Ruiz, the son of migrant farmworkers, was an emergency room doctor until winning election to Congress. He faces two Republican challengers -- state Assemblyman Brian Nestande and former lawmaker Ray Haynes.

Nestande is getting support from Republican members of the state's congressional delegation and from Republicans in Washington. He once served as the chief of staff for Sonny Bono and then for his wife, Mary Bono.

Haynes got into the race late, waiting until March to enter. He served in the Legislature from 1993 until 2007, representing western portions of the congressional district.

Ruiz has $1.5 million in cash on hand, far more than either of the GOP challengers. That's an advantage, but it could be diminished if outside groups jump into the race, which is likely.

POTENTIALLY COMPETITIVE:

10th Congressional District (Stanislaus and San Joaquin counties):

Jeff Denham won election to his second term with 53 percent of the vote in one of the state's most evenly divided congressional districts. Republicans hold a 1.6 percentage point edge over Democrats among registered voters.

Denham was the first Republican lawmaker to sign onto an immigration overhaul that provides a path to citizenship and has led the efforts in Congress to stop any new federal money from going to the California High Speed Rail project.

His primary Democratic challenger is Michael Eggman, an almond and honey farmer, who raised about $600,000 last quarter.

25th Congressional District (northern Los Angeles County and Simi Valley):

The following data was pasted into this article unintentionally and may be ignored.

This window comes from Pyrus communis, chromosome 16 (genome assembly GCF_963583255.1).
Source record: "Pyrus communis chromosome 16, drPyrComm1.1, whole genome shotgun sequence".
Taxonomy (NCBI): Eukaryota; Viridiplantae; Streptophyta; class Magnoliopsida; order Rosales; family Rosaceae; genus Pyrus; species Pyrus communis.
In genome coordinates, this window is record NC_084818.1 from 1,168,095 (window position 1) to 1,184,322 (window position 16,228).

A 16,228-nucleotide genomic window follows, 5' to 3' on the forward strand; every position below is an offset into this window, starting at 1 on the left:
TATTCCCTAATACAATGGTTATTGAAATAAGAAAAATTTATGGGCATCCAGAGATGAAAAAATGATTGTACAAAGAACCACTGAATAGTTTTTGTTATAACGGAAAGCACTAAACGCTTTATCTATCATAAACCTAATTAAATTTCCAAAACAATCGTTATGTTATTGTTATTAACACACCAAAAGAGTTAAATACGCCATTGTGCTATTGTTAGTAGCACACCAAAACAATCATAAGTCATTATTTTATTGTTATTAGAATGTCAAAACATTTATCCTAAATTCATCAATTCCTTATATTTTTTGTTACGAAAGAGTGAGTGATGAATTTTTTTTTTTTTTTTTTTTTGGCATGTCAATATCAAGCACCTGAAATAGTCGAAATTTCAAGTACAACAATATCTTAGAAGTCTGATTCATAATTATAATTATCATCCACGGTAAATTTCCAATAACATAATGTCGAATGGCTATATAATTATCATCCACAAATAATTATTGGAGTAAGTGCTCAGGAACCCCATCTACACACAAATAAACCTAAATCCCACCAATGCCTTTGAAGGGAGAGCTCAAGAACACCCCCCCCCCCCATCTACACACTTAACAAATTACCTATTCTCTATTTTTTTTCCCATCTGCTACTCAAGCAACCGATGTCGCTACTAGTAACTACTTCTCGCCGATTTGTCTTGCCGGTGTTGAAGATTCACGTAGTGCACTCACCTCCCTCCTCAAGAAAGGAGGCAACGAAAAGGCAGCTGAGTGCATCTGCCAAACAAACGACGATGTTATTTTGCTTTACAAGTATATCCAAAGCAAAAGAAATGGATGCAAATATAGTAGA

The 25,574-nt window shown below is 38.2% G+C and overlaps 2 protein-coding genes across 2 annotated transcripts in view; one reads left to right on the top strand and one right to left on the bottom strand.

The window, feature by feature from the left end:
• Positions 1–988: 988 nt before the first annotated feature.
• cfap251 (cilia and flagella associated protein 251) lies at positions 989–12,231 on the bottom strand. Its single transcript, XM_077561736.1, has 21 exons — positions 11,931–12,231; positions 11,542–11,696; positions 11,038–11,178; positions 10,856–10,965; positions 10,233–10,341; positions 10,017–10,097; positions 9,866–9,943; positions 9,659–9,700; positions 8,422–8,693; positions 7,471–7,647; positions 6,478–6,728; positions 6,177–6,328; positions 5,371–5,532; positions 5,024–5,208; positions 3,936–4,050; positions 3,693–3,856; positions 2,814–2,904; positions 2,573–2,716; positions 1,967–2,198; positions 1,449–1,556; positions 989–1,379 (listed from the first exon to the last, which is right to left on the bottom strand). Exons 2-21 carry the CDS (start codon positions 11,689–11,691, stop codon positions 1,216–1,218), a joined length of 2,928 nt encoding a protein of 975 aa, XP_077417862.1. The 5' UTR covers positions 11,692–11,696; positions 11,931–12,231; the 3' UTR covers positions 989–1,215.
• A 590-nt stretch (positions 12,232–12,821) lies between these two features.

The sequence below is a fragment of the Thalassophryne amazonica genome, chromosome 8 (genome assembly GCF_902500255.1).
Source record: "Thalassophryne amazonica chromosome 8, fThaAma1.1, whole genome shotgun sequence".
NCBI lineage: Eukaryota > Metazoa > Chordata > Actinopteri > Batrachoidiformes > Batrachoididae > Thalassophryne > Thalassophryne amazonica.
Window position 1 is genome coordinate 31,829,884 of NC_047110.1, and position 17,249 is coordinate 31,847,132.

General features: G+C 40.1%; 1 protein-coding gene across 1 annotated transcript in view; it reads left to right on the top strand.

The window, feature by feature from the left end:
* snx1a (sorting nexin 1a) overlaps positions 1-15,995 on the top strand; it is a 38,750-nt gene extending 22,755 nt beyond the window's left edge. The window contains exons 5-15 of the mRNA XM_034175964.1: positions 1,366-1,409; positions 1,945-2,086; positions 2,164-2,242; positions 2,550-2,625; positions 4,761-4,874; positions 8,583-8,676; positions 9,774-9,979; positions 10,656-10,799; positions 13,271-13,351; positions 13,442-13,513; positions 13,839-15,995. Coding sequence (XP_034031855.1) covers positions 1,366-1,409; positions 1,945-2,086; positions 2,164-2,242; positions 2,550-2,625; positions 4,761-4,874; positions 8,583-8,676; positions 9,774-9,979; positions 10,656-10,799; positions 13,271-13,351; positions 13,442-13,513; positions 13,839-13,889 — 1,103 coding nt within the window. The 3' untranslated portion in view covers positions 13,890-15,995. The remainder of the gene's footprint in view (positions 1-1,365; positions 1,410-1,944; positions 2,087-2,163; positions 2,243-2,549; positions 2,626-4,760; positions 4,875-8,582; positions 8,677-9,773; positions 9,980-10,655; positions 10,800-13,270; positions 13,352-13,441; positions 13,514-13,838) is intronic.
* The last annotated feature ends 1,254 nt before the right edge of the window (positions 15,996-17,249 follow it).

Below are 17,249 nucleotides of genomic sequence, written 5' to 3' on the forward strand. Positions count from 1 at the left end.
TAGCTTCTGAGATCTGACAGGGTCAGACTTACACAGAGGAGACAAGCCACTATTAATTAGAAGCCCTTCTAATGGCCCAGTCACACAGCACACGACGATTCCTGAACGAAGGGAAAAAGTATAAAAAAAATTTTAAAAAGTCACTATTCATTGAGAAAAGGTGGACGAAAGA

Rep. Buck McKeon's retirement helped make this district competitive. Republicans enjoy a 2.5 percentage point edge among registered voters.

Four Republicans are running, including state Sen. Steve Knight and former state Sen. Tony Strickland, who received McKeon's endorsement to succeed him.

On the Democratic side, Dr. Lee Rogers, a podiatrist, is running again after gaining 45 percent of the vote in his losing 2012 bid against McKeon.

Evan Thomas, who served 28 years in the Air Force, also is running as a Democrat.

3rd Congressional District (eight counties north and west of Sacramento):

Democratic Rep. John Garamendi won a third term with 54 percent of the vote in 2012. National Republican

Over the coming month, the Republicans will provide voters in the Sacramento-area district a glimpse of the strains that have dominated other Republican intraparty battles nationally.

The race features a tea party favorite, Igor Birman, who seeks to become the first member of Congress born in the former Soviet Union; a former congressman, Doug Ose; and Elizabeth Emken, who has lost in previous congressional and U.S. Senate races but could benefit if voters chafe at the combative tone of the contest between Birman and Ose.

Mindful of the nearly even voter registration split in his district, Bera emphasizes his work with a bipartisan group of 94 lawmakers from both houses who call themselves the Problem Solvers Coalition. They meet regularly to find issues on which they can reach agreement.

"When I think about what the Republicans are talking about in our district, it's not a conversation about working across the aisle," Bera said.

The race for the 7th Congressional District seat is among a half dozen highly competitive contests in the June 3 primary, including a Kern County one. That competition is largely a result of California's independent redistricting process, which has ensured a slate of lively contests after decades of lopsided affairs that generally ensured victory for entrenched incumbents.

The top two candidates regardless of party affiliation will move on to the general election.

Nationally, Democratic Party officials hope to continue the gains they made in 2012, when California provided four of the eight House seats gained nationally. Meanwhile, Republicans hope to end their long slide in California and use the state as a springboard for expanding their House majority.